WHITE WINE / Clare Valley

Clare Valley

Vines were first planted in the Clare Valley by John Horrocks in 1840 and expanded until around 1903. A resurgence of interest in the 1980s saw a similar expansion of wineries and large investments. Located north west of the Barossa Valley at a slightly higher altitude, the Clare Valley’s typography consists of a series of broken valleys, hills and gullies. The best sites are orientated west, at higher altitude, and the soils have significant limestone components. The most important sub districts of the southern Clare Valley are the two distinct sub-regions of Water Vale and Polish Hill River. The areas of Leasingham, Watervale and Auburn with soils of predominantly rich red clay and loam over limestone. Polish Hill River on the other hand is slightly cooler, thus ripening up to five weeks later.

While the majority of vines planted are red with Cabernet Sauvignon and Shiraz leading the way, paradoxically, Clare is perhaps best known for Riesling; the most planted white variety. Clare Shiraz is full bodied, dense and powerful, with notes of ripe fruits and characteristically powerful tannins, outstanding producers are Wendouree, Gaelic Cemetery and the Jim Barry Armagh. Clare Cabernet is similarly powerful, with firm but ripe tannins. Outstanding producers are Knappstein, Leasingham, Taylors and Wendouree. 

Riesling is the most internationally recognised variety of the Clare Valley and is dry, with distinct floral and citrus (lemon and lime zest) characters and good acidity which develop into complex toasty characters with extended bottle age. The two districts of Polish Hill River and Watervale differ in their expressions of Riesling, with Watervale Riesling slightly softer and more floral than the intense, concentrated Polish Hill River wines. The Clare Valley is the heart of Australian Riesling production and the wines are unique among the Rieslings of the world and extraordinarily long lived and incredible value. Outstanding producers include Grosset, Mount Horrocks, O’Leary Walker and Pikes, though this is by no means and exhaustive list. Clare Riesling producers were at the forefront of the screwcap revolution when a number of them decided to bottle their 1999 Rieslings under screwcap.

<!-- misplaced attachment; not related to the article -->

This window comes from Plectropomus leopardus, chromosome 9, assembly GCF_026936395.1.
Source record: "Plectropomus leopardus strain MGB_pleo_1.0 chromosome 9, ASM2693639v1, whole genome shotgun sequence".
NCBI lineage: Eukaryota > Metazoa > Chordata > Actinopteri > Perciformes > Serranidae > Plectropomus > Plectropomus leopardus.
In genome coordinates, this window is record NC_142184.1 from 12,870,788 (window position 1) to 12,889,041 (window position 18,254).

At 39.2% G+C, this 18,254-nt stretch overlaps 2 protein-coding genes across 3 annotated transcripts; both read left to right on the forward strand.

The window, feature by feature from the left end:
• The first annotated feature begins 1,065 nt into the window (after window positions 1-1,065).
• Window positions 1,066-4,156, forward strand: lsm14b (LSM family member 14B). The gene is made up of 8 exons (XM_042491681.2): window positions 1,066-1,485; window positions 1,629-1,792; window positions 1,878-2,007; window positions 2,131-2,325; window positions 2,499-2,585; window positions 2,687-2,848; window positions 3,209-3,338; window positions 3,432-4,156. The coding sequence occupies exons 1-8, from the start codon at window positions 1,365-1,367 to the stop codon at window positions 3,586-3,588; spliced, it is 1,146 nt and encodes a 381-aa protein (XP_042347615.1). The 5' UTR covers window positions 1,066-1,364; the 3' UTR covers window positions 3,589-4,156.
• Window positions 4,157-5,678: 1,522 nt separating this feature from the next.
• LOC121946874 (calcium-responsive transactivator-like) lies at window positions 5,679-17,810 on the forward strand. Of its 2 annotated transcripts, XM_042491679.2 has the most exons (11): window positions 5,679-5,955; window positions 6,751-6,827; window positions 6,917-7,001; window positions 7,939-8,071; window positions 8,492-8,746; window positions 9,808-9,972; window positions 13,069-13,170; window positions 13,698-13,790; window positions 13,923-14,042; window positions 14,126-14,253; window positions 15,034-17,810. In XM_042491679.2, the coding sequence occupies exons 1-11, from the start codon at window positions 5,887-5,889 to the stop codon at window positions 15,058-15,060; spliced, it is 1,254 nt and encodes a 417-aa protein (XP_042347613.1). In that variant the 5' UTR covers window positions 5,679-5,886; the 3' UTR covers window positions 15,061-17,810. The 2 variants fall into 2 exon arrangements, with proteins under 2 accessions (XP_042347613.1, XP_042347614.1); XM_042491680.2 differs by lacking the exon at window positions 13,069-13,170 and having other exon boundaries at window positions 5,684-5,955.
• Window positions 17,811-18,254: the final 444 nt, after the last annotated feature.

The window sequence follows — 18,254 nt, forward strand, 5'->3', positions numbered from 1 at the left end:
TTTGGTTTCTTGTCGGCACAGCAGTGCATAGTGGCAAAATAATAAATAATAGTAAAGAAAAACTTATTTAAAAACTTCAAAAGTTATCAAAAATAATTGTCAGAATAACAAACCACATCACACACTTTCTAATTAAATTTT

Sources:
James Halliday's Wine Atlas of Australia, James Halliday
The Oxford Companion to Wine, (ed) Jancis Robinson


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Clare Valley

Vines were first planted in the Clare Valley by John Horrocks in 1840 and expanded until around 1903. A resurgence of interest in the 1980s saw a similar expansion of wineries and large investments. Located north west of the Barossa Valley at a slightly higher altitude, the Clare Valley’s typography consists of a series of broken valleys, hills and gullies. The best sites are orientated west, at higher altitude, and the soils have significant limestone components. The most important sub districts of the southern Clare Valley are the two distinct sub-regions of Water Vale and Polish Hill River. The areas of Leasingham, Watervale and Auburn with soils of predominantly rich red clay and loam over limestone. Polish Hill River on the other hand is slightly cooler, thus ripening up to five weeks later.

While the majority of vines planted are red with Cabernet Sauvignon and Shiraz leading the way, paradoxically, Clare is perhaps best known for Riesling; the most planted white variety. Clare Shiraz is full bodied, dense and powerful, with notes of ripe fruits and characteristically powerful tannins, outstanding producers are Wendouree, Gaelic Cemetery and the Jim Barry Armagh. Clare Cabernet is similarly powerful, with firm but ripe tannins. Outstanding producers are Knappstein, Leasingham, Taylors and Wendouree. 

Riesling is the most internationally recognised variety of the Clare Valley and is dry, with distinct floral and citrus (lemon and lime zest) characters and good acidity which develop into complex toasty characters with extended bottle age. The two districts of Polish Hill River and Watervale differ in their expressions of Riesling, with Watervale Riesling slightly softer and more floral than the intense, concentrated Polish Hill River wines. The Clare Valley is the heart of Australian Riesling production and the wines are unique among the Rieslings of the world and extraordinarily long lived and incredible value. Outstanding producers include Grosset, Mount Horrocks, O’Leary Walker and Pikes, though this is by no means and exhaustive list. Clare Riesling producers were at the forefront of the screwcap revolution when a number of them decided to bottle their 1999 Rieslings under screwcap.

Sources:
James Halliday's Wine Atlas of Australia, James Halliday
The Oxford Companion to Wine, (ed) Jancis Robinson


Search results for "Clare Valley, Australia"

Showing 1-24 of 28 results
Page:
  1. 1
  2. 2